The tests described above are, of course, also necessary when allogeneic ESCs, EGCs, fetal neuroprogenitor cells or SSCs are to be used as implants, or when cell lines from human embryonic teratocarcinoma are to be applied. Cell cultures can be tested for pathogens during the proliferation, differentiation and storage phase before final use. Control for the presence of infectious organisms will then be part of the "good laboratory practice" (GLP) of the cell line production facility. Cell lines derived from human ESCs appeared to be sensitive to mutations (Maitra et al. 2005), which may perhaps make them unusable for therapeutic purposes such as late-passage cell lines and highlights the need for periodic monitoring for genetic and epigenetic alterations. A major problem, however, is the frequent occurrence of brain tumors in animal studies when ESCs, either undifferentiated or differentiated into neuronal phenotypes, are used as neurografts. Causing a tumor is in fact the most feared complication of any stem cell-based therapy. ESCs injected in an undifferentiated state and not given proper guidance, can form a tumor in virtually any location (Asano et al. 2006). Experimental human application should therefore not be started until this event is better understood and can be controlled. Further research is needed on this. As i) there is no evidence to date that cancer is caused by bone marrow-derived SSCs, whereas ii) it can be used as autograft and iii) it is not ethically controversial, research in this field of stem cell therapies focuses more and more on the use of SSCs. However, as claimed above, the ESC may, in the end, be the cell that is needed because of its genuine totipotent character.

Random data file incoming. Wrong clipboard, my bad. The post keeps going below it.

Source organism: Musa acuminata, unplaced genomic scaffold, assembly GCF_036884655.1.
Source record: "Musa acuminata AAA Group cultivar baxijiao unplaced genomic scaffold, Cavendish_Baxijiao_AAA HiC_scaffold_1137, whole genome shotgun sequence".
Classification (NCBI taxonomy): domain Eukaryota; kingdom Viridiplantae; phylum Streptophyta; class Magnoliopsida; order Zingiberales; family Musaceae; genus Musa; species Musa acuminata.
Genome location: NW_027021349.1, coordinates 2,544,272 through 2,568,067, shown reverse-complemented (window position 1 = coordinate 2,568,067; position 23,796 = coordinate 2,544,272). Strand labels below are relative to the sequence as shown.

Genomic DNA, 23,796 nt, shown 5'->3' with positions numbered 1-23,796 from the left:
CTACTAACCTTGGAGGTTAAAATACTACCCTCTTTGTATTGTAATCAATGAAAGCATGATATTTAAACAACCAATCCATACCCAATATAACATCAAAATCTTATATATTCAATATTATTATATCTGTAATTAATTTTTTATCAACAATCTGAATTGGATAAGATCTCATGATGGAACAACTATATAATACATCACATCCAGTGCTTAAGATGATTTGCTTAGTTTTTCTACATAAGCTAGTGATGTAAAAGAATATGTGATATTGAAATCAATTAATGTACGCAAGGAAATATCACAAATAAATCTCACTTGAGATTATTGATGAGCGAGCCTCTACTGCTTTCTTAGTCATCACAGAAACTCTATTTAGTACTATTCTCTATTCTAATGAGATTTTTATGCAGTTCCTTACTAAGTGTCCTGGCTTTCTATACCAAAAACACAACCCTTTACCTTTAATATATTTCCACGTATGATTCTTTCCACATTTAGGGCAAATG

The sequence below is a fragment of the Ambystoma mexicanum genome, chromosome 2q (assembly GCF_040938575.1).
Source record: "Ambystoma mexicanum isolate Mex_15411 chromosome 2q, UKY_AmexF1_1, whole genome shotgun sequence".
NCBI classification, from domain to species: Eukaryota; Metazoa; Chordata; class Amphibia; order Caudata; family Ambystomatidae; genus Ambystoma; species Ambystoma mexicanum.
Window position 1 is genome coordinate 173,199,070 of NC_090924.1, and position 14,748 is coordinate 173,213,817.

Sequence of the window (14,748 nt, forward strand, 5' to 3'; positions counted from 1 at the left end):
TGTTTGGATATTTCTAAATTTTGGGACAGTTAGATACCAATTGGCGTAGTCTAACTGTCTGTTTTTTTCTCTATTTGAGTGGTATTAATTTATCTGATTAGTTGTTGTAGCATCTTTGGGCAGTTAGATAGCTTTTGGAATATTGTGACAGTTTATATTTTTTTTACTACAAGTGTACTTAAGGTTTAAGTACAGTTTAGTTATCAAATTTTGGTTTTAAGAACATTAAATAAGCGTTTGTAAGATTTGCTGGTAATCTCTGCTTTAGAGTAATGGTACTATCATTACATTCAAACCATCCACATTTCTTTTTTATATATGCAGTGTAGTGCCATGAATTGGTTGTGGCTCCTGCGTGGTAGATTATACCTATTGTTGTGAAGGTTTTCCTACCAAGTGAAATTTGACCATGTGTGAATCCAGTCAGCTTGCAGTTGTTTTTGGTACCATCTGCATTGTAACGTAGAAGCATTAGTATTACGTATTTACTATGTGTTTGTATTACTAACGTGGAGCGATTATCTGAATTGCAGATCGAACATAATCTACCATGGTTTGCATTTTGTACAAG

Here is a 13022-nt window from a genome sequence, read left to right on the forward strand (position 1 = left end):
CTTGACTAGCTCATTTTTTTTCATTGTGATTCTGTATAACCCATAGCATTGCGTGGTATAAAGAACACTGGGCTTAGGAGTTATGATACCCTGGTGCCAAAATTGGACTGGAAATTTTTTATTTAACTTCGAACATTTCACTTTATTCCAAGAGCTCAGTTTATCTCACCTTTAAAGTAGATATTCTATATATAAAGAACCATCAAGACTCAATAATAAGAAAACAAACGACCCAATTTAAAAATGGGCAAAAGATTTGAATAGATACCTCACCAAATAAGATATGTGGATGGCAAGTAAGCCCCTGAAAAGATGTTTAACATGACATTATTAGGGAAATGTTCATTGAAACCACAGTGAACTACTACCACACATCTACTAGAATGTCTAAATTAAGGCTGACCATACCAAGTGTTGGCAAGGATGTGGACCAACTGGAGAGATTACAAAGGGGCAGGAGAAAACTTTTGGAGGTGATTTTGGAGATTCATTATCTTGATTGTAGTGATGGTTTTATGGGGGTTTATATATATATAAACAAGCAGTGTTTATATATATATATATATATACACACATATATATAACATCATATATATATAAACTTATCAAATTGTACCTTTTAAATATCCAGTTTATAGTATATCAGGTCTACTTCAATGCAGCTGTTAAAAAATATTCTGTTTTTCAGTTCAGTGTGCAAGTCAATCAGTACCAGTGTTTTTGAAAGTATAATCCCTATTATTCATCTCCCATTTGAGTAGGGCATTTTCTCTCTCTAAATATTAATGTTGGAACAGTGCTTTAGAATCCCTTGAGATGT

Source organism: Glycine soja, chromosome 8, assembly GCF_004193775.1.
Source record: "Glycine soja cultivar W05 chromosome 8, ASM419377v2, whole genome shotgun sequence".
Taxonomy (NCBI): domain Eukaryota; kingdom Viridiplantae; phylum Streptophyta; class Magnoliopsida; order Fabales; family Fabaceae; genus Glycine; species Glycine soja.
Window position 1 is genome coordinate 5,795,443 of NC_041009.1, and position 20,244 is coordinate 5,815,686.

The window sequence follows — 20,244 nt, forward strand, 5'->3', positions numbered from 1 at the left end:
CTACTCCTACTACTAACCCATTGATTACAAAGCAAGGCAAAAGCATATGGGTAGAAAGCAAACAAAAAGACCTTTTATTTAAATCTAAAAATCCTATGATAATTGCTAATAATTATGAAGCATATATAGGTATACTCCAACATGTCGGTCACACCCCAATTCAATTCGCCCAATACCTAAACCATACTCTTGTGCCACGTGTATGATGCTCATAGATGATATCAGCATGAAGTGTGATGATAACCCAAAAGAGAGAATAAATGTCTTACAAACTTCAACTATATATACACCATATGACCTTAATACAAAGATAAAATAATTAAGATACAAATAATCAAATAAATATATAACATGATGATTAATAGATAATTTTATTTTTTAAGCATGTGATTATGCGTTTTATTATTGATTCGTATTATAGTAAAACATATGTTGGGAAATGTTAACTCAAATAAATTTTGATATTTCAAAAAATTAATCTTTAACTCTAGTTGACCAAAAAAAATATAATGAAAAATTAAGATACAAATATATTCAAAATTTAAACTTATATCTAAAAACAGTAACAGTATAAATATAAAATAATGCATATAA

For pig xenografts, proposed as an alternative for human allografts as pig nerve cells (as well as those from other mammals) can integrate and function perfectly to repair the injured brain in other mammals (Huffaker et al. 1989; Isacson et al. 1995; Galpern et al. 1996; Belkadi et al. 1997), screening is needed not only for animal-to-human transmissible diseases but the chances of zoonosis occurring must also be considered. This is a great concern as world wide attention is given nowadays to the fact that not only viruses, but also prions, may jump the species gap (Butler 1998). Large disease outbreaks in humans of the Ebola and Marburg monkey viruses, of the simian-derived HIV AIDS virus and, more recently, of bird flu seem to ward against any use of xenografts in human. Barker et al. (2000) still formulated a series of criteria that should be fulfilled in case pig xenografts are to be used in humans: i) microbiological specification of the pig strain, ii) biosecurity of animal production, iii) sterile tissue collection, iv) creation of a tissue archive and safety database, and v) an investigation of porcine endogenous retroviruses (PERVs). Even assuming that the use of domestic pigs - which have been in contact with humans for long periods of time - as source animals for cells will be less dangerous, the potential occurrence of zoonosis cannot be completely avoided by pathogen-free breeding. PERVs are integrated into the genome, as are retroviral DNA sequences in the human genome, and other mammalian species (Weiss 1998). Zoonosis could, therefore, also be a result of DNA recombination and adaptation, leading to the expression of known, or newly formed, retroviruses. Though not directly pathogenic for humans, pathogenicity of porcine viruses can change unpredictably when they cross species. The chance of cross-species infection (Patience et al. 1997) increases with the closeness of contact of grafted and host cells following neurotransplantation, and the reduced competence of the immune system in patients taking immunosuppressant drugs following grafting surgery. In a worst-case scenario, xenotransplants could introduce a highly infectious, or possibly lethal, pathogenic virus that would not only affect the graft recipient but could also (through human-to-human contacts) lay humanity open to a new plague (the "Trojan xenotransplant") (Butler 1998; Bach et al. 1998).